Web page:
Sometime during May of 1944, allied forces came together and agreed on a date and time for the Normandy invasion. The date was June 5th and the time was 6 in the morning. British, Canadian, and U. S. forces were assigned five beaches to invade code named Omaha, Utah, Gold, Juno, and Sword Beach. All communication from U. S. troops to the United States was cut off so that the word couldn’t get out that they were planning an attack. On June 4, the allies came up against some rough seas and bad weather while heading through the English Channel.
They only had one choice and that was to postpone the invasion until June 6 when the weather changed. (Fein, page 12-15) The invasion began with 13,000 paratroopers jumping into the Normandy invasion area. The mission that had been assigned to them was to protect the main landing forces and secure the surrounding bridges. Directly after the paratroopers, came approximately 2000 allied bombers that were sent to attack German positions that were farther inland. By 6:00 A. M. a large incoming fleet of nearly 5,000 ships were visible from the Normandy beaches. The First beach that was invaded was code named Omaha Beach.
Omaha Beach being about 3 miles long was invaded by nearly two-thirds of the entire U. S. force. This was about 45,000 troops. The previous allied bombing had not accomplished their mission to take out the German defenses that lined the beaches. The invading U. S. troops were extremely easy targets for the German defenses that allied bombings had failed to destroy. This was one of the bloodiest battles on D-Day. Nearly two thousand soldiers lost their lives on Omaha Beach, which was nick named “Bloody Omaha”. The next beach that was invaded was Utah Beach.
This beach had a far different outcome than that of Utah beach. The soldiers landing on Utah beach met little resistance from German soldiers. The only difficulties U. S. troops encountered was that once they had crossed the beach, they found themselves wading through flooded fields. In the end, the outcome of the invasion of Utah Beach was far less devastating than Omaha beach with only approximately two hundred U. S. troops dead. The third beach that was attacked was code named Gold Beach. Allied British soldiers attacked this beach. Like Omaha Beach, allied bombings had failed to take out the German defenses.
Because of this, the British troops were welcomed by a rain of gunfire. A large percentage of the troops that died on Gold Beach had been killed within the first minutes of the attack. The fourth Beach attacked had the code name Juno Beach. This beach was invaded by Canadian troops. This beach was located between the British targets Gold Beach and Sword Beach. This group landed 15 minutes late and by that time the rising tide had covered a high percentage of the beach, providing a much smaller landing area. Like Gold beach, most of the deaths occurred at the beginning of the invasion.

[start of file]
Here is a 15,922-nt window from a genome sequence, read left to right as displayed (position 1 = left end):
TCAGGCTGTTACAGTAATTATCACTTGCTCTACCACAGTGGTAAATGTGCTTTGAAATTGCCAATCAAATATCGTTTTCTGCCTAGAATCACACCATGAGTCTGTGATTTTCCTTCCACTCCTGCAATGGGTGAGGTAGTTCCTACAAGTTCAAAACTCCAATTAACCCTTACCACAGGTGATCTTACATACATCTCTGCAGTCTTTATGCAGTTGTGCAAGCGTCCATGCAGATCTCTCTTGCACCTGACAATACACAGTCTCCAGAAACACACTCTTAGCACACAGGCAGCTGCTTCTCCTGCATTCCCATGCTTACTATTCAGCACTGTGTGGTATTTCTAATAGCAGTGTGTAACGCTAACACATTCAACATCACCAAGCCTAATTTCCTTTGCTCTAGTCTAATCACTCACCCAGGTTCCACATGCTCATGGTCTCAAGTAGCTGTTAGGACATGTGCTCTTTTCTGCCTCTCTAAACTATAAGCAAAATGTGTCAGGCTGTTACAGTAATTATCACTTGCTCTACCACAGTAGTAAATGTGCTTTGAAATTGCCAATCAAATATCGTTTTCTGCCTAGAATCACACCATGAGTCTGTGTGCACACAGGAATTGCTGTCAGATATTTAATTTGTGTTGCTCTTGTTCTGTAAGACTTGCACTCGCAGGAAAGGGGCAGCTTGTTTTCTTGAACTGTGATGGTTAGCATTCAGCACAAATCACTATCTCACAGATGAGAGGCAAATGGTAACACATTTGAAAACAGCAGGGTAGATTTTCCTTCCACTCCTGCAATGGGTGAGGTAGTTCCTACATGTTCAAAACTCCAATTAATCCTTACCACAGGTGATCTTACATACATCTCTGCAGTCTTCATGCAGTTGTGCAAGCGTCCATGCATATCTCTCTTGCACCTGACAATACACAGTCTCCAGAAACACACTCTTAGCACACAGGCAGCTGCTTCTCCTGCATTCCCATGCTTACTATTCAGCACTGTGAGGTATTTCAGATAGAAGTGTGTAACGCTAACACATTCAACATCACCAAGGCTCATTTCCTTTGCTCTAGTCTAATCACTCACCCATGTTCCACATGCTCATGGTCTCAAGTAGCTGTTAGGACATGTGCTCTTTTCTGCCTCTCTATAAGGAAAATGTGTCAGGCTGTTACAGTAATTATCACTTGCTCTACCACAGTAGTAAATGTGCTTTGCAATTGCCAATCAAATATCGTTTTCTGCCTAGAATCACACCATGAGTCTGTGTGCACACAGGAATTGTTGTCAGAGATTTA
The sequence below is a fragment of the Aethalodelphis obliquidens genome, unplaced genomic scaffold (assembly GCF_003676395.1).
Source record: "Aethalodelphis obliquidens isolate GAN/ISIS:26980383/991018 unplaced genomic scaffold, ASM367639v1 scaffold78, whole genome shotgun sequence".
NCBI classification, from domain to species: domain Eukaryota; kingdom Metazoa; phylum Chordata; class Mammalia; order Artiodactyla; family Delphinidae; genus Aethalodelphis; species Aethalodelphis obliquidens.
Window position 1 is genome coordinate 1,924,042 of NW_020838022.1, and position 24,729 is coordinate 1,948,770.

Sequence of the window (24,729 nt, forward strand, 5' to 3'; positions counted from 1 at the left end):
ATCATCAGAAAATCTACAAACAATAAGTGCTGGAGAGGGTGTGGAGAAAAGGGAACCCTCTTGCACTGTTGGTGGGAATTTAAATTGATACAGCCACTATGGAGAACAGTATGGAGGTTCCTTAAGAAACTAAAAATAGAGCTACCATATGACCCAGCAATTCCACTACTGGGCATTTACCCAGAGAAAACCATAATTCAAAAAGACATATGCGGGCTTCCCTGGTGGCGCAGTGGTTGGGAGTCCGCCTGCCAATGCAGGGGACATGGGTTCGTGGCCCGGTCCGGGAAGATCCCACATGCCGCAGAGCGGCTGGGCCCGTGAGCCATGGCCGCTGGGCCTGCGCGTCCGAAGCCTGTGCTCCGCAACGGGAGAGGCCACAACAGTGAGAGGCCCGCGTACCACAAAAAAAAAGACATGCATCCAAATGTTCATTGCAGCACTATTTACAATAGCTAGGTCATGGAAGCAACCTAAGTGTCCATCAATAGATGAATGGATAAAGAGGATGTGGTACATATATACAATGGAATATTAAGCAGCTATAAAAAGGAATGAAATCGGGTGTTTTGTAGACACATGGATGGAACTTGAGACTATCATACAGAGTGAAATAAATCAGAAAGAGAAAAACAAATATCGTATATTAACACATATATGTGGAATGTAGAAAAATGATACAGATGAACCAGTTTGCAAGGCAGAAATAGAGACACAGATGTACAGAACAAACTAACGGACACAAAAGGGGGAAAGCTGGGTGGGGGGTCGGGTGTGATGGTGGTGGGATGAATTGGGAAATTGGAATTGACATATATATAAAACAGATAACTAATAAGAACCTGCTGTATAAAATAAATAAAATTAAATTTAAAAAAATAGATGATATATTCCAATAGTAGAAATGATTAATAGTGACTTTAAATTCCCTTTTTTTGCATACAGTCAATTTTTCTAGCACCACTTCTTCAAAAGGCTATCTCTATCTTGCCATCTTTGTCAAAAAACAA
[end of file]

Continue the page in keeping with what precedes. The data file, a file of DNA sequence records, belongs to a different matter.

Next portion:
The last beach to be invaded was code named Sword Beach. The British soldiers attacked this beach. Unlike most of the other beaches, the allied bombing had succeeded in destroying most of the German defenses. The troops landing at Sword Beach were aided by special tanks that could explode hidden mines. This may have been the most successfully invaded beach. In a very short time British troops had moved more than half a mile inland from Sword Beach. (Hynson, page 22-24) By the end of the June 6, 1944, 80 square miles of Normandy had been captured by 150,000 allied troops.
Some beaches had very few lives lost like Utah beach where only approximately 200 soldiers had lost their lives. Then there was Omaha beach where there had been nearly 2000 deaths. In the next four days the five beaches became linked together. They were no longer at risk from any German counterattacks. The allies had taken a great gamble, but in the end it had paid off. (Isserman, page 132-133) In conclusion I would like to quote Private George Roache, a 19-year-old U. S. soldier who landed at Omaha Beach. “When the boat hit the shore and the ramp went down everybody did supposedly what they had to do.
The riflemen were fanning out but the casualty rate was very bad. We couldn’t determine where the firing was coming from because there was something like one hundred yards of open beach ahead of us and all we could see were the houses along the shoreline. I can remember dropping into the sand and taking my rifle and firing it at one of the houses. Sergeant Wikes said to me “What are you firing at? ” I said, “I don’t know. I don’t know what I am firing at. ” (Hynson, page 25) I think this quote portrays what it must have been like on June 6, 1944 at Omaha Beach.